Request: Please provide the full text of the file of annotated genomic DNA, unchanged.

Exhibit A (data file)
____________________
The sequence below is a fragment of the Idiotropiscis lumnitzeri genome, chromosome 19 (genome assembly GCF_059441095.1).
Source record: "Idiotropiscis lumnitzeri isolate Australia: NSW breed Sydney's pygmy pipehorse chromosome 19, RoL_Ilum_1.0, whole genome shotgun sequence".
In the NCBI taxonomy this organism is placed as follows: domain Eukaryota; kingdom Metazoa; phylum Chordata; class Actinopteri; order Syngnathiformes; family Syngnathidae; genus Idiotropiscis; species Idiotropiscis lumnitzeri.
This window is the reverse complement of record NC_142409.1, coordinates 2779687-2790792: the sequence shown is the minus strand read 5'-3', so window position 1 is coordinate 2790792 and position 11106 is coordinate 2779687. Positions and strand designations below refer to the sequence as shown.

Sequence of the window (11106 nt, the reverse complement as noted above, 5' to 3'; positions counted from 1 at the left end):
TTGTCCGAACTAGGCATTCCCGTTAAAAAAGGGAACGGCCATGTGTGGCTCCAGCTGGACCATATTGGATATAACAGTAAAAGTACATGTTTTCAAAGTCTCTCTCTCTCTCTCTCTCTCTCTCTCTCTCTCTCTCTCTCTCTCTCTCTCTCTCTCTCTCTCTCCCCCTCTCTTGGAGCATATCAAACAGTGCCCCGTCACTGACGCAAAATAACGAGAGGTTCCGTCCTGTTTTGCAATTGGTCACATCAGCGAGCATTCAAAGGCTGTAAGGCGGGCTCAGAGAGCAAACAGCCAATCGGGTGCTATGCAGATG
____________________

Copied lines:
The sequence below is a fragment of the Idiotropiscis lumnitzeri genome, chromosome 19 (genome assembly GCF_059441095.1).
Source record: "Idiotropiscis lumnitzeri isolate Australia: NSW breed Sydney's pygmy pipehorse chromosome 19, RoL_Ilum_1.0, whole genome shotgun sequence".
In the NCBI taxonomy this organism is placed as follows: domain Eukaryota; kingdom Metazoa; phylum Chordata; class Actinopteri; order Syngnathiformes; family Syngnathidae; genus Idiotropiscis; species Idiotropiscis lumnitzeri.
This window is the reverse complement of record NC_142409.1, coordinates 2779687-2790792: the sequence shown is the minus strand read 5'-3', so window position 1 is coordinate 2790792 and position 11106 is coordinate 2779687. Positions and strand designations below refer to the sequence as shown.

Sequence of the window (11106 nt, the reverse complement as noted above, 5' to 3'; positions counted from 1 at the left end):
TTGTCCGAACTAGGCATTCCCGTTAAAAAAGGGAACGGCCATGTGTGGCTCCAGCTGGACCATATTGGATATAACAGTAAAAGTACATGTTTTCAAAGTCTCTCTCTCTCTCTCTCTCTCTCTCTCTCTCTCTCTCTCTCTCTCTCTCTCTCTCTCTCTCTCTCCCCCTCTCTTGGAGCATATCAAACAGTGCCCCGTCACTGACGCAAAATAACGAGAGGTTCCGTCCTGTTTTGCAATTGGTCACATCAGCGAGCATTCAAAGGCTGTAAGGCGGGCTCAGAGAGCAAACAGCCAATCGGGTGCTATGCAGATG